The JogBlog Guide to Running Injuries

It is a well-known scientific and medical JogBlog fact (i.e. even more inaccurate than Wikipaedia) that if you take up running, you’re going to get injured and probably sooner rather than later.

I know I did. I got injured after my first ever race after training injury-free for months. Thankfully, I recovered in time to train for my first ever 10k but then the dreaded runner’s knee struck while training for my first ever half-marathon. Waaaaaaa.

Although that was almost nine years ago, I’m still gutted about missing my first half that I’d been looking forward to so much. I had especially been looking forward to it because Joggerblogger was also taking part and I’d never met another running blogger before (unlike now when they’re flipping everywhere like maggots in a cat food can that’s been in the bin for weeks because your housemate hasn’t taken the rubbish out and you’re on rubbish-taking-out-strike).

Lightning may never strike twice but, unfortunately, the same can’t be said for running injuries and I’ve been injured a couple of times since then. Despite my injuries being bad enough that I could barely walk, let alone run, I didn’t think they were severe enough to go and see a specialist; for example, a physiotherapist or a chiropractor. But they were painful and persistent enough for me to get them checked out, so I went along to a minor injuries unit, where each time I was told to rest and take ibuprofen. Each time I was slightly miffed not to be diagnosed with an ailment I couldn’t pronounce or show off about, but I suppose if you want to be diagnosed with something you can’t pronounce, you’re going to have to pay for it.

One injury I have recently learnt to pronounce (and spell correctly) is plantar fasciitis. This is because Helen recently got injured while training for the Brighton Marathon and, because she paid for treatment, she got a fancy name for her injury other than ‘hurty foot’. Unfortunately, Helen had to drop out of Brighton but, being hardcore and saying ‘pah’ to her plantar fasciitis, she managed to hobble round London Marathon two weeks later and even hobble around in it an impressive 6 hours something (which, let’s face it, is probably quicker than I’d ever run it in peak foot-health).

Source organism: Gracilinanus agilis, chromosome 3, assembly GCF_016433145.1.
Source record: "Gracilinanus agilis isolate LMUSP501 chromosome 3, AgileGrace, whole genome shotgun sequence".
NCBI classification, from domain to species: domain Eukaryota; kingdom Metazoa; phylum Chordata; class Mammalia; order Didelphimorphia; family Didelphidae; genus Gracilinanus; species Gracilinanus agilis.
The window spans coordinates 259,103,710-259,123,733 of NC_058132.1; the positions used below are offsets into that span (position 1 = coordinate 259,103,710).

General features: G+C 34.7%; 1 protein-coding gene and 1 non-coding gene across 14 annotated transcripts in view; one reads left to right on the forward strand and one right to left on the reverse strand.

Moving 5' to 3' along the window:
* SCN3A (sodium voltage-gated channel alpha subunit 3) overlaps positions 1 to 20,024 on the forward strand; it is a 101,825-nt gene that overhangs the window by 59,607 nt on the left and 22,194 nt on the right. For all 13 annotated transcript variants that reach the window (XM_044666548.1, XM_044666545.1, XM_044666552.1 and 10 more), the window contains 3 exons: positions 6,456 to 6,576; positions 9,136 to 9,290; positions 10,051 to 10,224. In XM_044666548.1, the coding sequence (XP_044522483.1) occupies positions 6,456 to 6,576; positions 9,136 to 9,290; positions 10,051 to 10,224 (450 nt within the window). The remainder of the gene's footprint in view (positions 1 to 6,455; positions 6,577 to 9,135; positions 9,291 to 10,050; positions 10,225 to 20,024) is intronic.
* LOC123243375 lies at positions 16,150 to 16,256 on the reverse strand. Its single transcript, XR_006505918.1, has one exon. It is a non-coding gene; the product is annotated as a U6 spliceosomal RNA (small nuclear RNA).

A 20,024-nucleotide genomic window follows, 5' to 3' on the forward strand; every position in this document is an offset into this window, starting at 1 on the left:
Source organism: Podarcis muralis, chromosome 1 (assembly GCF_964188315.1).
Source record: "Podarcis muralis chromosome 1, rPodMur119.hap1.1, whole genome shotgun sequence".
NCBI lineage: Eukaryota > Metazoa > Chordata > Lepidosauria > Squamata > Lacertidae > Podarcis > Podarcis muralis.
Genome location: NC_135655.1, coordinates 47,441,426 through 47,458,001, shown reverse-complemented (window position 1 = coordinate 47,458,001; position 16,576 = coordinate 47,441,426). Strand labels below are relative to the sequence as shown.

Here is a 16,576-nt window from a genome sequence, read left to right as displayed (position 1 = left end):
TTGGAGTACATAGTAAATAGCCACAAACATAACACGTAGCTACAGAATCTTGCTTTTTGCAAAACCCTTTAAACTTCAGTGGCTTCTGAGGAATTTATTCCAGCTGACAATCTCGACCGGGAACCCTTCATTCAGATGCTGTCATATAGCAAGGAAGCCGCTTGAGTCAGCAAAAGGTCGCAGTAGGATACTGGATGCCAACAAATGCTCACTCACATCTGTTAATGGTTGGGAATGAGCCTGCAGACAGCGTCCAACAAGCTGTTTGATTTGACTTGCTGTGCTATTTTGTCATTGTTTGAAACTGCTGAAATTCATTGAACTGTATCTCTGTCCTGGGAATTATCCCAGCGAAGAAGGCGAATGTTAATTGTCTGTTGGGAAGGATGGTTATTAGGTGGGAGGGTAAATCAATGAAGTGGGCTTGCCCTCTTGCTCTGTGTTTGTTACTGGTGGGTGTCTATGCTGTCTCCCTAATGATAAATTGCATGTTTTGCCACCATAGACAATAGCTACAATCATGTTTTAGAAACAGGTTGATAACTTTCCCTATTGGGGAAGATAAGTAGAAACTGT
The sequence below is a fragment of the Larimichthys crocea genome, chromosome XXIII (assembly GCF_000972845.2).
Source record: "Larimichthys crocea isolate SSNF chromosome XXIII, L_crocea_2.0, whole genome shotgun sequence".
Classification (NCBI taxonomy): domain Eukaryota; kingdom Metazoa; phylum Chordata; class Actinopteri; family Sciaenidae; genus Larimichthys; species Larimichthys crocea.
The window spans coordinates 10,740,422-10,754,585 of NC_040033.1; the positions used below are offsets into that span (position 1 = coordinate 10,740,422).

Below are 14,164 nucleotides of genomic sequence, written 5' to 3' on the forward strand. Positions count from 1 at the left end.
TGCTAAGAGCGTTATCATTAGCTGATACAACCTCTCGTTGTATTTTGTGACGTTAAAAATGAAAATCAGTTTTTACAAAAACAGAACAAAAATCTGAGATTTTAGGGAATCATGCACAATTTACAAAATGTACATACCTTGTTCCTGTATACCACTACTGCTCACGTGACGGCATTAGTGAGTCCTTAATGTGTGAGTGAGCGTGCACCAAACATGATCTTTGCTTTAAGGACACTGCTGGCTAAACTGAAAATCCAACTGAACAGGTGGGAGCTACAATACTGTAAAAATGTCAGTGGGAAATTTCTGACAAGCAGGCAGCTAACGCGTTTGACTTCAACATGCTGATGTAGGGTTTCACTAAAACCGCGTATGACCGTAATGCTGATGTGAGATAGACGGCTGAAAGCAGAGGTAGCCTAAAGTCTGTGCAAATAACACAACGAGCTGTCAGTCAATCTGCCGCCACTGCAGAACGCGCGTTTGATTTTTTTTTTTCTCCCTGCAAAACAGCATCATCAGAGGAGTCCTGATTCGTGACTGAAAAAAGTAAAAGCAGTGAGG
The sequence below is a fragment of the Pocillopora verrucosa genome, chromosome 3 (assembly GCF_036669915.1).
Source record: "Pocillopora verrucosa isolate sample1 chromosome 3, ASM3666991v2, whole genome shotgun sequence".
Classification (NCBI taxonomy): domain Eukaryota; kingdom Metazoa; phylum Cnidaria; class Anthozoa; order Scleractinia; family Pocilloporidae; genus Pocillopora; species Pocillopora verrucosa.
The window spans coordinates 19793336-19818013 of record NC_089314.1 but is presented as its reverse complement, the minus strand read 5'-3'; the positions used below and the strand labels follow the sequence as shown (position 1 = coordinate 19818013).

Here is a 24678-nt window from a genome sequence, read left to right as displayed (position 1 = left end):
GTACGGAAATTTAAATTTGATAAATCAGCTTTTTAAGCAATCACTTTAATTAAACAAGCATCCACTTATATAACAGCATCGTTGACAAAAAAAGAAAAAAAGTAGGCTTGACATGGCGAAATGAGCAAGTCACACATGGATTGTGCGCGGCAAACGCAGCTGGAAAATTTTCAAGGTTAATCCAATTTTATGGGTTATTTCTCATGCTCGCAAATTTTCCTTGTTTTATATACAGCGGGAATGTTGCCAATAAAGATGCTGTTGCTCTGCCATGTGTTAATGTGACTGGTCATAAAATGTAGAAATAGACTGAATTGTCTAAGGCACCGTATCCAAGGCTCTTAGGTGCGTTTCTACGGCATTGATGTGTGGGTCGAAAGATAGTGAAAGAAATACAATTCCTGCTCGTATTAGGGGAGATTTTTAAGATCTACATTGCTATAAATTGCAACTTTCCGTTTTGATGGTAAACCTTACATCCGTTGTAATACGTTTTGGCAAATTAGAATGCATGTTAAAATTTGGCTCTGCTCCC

London Marathon seems to bring out the determination in people. I don’t know whether it’s because it’s likely to be a one-off opportunity (unless you’re one of those charity runner types and go for a golden bond place) and they might not get another chance or it’s simply because I know all the hardcore/stupid people. As some of you will remember, Shaun got a stress fracture at mile 11 of London 2010 but heroically/stupidly carried on the final 15 miles with a broken leg. I saw him limp past me at my spectating/drinking point at mile 23 but when I found him crumpled against a wall somewhere not too far from the finish line, he couldn’t walk an inch. We spent the evening in A&E where he was x-rayed and diagnosed with a stress fracture (see above re having to pay for a fancy name for your injury).

Luckily, my injuries have never been too serious (touch wood) but my advice to you is, if you’re in pain, stop running and rest until you’re better – you can always cross-train by doing some form of low-impact exercise such as swimming, rowing or using the elliptical trainer.

If the pain persists or gets worse, then seek help either from your GP, a walk-in centre/minor injuries unit or a specialist such as ML Chiropractic. Just remember though, if you want a fancy name, you’re going to have to pay for it.

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